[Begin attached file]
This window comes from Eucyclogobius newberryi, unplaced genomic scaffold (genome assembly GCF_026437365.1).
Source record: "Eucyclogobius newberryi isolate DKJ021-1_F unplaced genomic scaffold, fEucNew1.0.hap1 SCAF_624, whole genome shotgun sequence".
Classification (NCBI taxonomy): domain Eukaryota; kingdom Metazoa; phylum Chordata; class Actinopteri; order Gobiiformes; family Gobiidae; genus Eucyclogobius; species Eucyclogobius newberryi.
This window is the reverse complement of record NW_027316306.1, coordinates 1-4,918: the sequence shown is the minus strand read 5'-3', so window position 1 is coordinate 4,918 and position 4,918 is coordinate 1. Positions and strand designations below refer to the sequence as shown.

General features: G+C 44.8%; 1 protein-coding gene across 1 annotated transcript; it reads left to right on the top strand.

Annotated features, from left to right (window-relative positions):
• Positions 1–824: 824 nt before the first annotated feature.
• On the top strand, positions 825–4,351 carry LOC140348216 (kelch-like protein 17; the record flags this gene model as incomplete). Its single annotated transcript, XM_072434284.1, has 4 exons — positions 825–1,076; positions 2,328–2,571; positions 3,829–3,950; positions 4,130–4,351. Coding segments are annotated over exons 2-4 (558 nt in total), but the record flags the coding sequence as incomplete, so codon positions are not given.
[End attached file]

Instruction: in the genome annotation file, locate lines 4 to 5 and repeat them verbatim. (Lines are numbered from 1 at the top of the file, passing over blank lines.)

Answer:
This window is the reverse complement of record NW_027316306.1, coordinates 1-4,918: the sequence shown is the minus strand read 5'-3', so window position 1 is coordinate 4,918 and position 4,918 is coordinate 1. Positions and strand designations below refer to the sequence as shown.

General features: G+C 44.8%; 1 protein-coding gene across 1 annotated transcript; it reads left to right on the top strand.